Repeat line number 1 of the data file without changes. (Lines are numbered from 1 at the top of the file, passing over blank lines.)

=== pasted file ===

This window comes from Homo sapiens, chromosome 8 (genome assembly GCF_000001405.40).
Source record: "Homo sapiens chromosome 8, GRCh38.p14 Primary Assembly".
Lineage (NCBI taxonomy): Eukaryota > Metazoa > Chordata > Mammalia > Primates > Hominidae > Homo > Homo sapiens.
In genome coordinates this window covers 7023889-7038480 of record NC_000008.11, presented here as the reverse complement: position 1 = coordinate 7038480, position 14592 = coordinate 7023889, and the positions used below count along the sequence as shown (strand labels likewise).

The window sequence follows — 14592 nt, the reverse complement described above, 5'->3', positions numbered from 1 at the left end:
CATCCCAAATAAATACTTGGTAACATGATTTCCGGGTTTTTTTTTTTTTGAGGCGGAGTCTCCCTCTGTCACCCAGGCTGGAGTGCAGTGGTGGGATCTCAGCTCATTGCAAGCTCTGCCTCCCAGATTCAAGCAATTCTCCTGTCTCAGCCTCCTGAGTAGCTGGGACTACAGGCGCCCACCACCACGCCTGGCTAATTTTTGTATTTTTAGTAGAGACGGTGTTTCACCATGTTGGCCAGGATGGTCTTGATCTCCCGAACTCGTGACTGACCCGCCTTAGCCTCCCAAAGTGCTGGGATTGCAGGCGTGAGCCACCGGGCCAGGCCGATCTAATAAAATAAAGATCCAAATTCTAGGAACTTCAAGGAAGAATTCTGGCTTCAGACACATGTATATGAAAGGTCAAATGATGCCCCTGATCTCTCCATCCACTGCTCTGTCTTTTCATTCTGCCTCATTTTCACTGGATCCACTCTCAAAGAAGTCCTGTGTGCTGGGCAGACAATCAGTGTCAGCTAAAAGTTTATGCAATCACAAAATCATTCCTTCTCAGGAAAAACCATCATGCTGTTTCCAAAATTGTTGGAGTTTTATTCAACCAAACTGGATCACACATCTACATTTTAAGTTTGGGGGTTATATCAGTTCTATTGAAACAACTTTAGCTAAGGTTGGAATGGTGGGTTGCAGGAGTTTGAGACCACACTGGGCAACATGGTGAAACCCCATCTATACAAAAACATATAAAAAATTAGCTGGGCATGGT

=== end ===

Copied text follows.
This window comes from Homo sapiens, chromosome 8 (genome assembly GCF_000001405.40).